Winter is practically here now in most parts of the country, which means that many of us in the gardening community need to transfer our plants from the garden, to the greenhouse. But before you get your plants all cosy for the winter, it’s important to give your greenhouse a good clean to remove the summer plants that will now be dying off, and ensure no nasty pests or bugs can find a hiding place.
Here are a few tips to follow to get you started.
- Take out your plants and equipment.
Choose a mild day and keep your plants covered, or even take them into the house to keep them safe while you’re cleaning. Remove all equipment, pots and other storage containers from the greenhouse, vowing to return only the things that are absolutely essential.
- Get your structural parts in tip top shape.
In order to maximise the short daylight hours we have in the winter, it’s important to make sure the panes inside and outside of your greenhouse are as clean as can be. Using specially designed cleaner helps to remove particularly difficult algae, mould, lichen and greenhouse sun shading, but be careful to avoid getting water on the leaves of your plants. Make sure to mend any broken glass to protect your plants from the cold, and clean down any metal or other structural parts.
- Declutter and plan.
Plan where your plants will be stored, so you know exactly how much space you’ll need. Keep pathways clear, get rid of any old garden tools or storage pots and brush down table tops and debris from the floor. Disinfect surfaces as per the manufacturer’s instructions.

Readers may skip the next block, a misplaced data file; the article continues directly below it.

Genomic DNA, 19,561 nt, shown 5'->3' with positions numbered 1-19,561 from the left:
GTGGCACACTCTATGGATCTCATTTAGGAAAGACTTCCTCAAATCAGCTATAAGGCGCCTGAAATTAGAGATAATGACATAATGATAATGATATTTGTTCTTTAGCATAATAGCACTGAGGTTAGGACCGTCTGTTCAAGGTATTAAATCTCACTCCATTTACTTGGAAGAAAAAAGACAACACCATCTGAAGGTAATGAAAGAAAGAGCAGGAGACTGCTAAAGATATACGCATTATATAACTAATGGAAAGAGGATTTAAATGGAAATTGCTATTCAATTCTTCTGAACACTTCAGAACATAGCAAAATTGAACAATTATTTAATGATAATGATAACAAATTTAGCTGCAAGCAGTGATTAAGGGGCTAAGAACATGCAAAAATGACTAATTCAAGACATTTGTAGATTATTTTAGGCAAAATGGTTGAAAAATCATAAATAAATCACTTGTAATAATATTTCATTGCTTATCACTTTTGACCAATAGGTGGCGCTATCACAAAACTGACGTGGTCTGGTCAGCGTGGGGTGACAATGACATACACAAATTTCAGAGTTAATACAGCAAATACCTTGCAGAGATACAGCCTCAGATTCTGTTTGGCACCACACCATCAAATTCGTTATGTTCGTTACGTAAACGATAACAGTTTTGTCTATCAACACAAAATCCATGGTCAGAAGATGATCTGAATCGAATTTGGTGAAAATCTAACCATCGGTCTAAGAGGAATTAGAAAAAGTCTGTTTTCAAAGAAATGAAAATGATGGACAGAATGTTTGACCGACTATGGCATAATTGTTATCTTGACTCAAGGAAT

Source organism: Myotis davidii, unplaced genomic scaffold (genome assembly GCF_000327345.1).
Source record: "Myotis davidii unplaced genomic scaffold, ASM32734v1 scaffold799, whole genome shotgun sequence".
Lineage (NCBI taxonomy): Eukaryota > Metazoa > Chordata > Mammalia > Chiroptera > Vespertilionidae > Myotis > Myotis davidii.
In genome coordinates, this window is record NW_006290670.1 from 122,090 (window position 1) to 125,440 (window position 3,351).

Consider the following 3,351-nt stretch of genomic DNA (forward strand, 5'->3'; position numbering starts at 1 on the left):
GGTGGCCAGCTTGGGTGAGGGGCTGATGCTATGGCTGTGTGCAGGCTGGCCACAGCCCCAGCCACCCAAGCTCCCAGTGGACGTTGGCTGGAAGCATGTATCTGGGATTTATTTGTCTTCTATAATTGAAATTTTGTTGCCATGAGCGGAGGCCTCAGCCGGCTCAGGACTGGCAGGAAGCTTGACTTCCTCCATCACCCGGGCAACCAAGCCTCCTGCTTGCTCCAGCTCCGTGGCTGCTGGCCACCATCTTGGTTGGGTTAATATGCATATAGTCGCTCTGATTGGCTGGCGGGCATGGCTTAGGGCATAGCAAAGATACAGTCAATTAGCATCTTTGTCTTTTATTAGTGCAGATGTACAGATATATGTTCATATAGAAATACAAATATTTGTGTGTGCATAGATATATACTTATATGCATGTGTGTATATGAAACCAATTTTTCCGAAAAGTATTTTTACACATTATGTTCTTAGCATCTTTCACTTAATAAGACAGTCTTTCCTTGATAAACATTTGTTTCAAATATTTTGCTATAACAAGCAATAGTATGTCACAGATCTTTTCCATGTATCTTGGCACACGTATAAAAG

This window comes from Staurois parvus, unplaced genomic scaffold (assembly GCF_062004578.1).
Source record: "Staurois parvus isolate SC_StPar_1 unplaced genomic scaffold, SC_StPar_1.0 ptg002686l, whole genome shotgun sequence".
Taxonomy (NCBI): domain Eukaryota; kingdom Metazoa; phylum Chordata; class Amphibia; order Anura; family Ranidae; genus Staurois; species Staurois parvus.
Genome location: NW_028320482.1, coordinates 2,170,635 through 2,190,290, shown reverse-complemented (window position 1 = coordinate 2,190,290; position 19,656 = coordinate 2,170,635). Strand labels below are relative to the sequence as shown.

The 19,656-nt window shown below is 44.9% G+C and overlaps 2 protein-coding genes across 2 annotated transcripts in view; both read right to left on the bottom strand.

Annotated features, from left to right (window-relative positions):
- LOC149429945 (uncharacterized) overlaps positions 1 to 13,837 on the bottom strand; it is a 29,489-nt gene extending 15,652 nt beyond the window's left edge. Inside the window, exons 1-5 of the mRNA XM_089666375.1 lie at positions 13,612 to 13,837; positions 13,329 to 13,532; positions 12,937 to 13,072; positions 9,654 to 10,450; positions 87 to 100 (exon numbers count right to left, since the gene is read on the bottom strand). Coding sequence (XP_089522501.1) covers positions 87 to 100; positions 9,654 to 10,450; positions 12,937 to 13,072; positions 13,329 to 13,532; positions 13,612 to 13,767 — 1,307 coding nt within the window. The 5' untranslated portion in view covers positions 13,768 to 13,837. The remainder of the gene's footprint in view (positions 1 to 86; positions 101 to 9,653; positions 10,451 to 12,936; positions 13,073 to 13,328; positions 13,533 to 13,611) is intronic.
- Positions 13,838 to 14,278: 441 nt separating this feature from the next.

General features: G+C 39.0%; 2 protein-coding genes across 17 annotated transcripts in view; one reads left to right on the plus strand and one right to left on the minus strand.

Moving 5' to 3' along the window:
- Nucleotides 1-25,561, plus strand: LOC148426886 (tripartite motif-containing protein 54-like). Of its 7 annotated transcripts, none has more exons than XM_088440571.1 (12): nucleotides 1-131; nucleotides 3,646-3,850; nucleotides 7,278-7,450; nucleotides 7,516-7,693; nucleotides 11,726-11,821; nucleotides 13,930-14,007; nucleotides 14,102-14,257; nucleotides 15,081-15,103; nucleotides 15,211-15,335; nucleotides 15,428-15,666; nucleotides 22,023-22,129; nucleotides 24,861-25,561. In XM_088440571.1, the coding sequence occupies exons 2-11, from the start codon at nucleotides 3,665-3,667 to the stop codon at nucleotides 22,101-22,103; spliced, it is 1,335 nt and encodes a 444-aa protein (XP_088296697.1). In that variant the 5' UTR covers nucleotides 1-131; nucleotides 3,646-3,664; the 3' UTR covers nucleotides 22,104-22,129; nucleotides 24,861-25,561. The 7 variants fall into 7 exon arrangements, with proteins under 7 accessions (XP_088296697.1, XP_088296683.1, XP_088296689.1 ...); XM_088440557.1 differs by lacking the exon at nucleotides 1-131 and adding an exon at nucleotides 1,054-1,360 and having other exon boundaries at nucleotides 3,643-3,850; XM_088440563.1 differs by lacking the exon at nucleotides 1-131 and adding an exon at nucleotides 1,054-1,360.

- Clean out your gutters.
Cleaning gutters out ensures the free flow of water and limits the build-up of unwanted material. Scoop out any debris with a pair of rubber gloves, and run your hand along the inside length of the gutter to clear it out. Use a hose pipe to remove the remaining dirt, diverting any dirty water into a bucket to be disposed of.
- Check out your water butt.
Ideally your water butts should be cleaned at least once a year to deter water-borne root rots and algae. Empty out your water butt and clean out any dirt that may have gathered at the bottom by using a coarse brush. Refill as per the manufacturer’s instructions, and ensure the lid is fitted tightly, if it has one. Uncovered water butts can attract wildlife, be contaminated with soil and debris, and be a hazard to animals or small children.
- Welcome your plants to their newly refreshed home.
Let everything dry off, then return your plants to their proper place within your now gleaming greenhouse.
Thanks for stopping by today, I hope you find this post useful.
If you enjoyed this you may like some of my other gardening posts.
*This is a collaborative post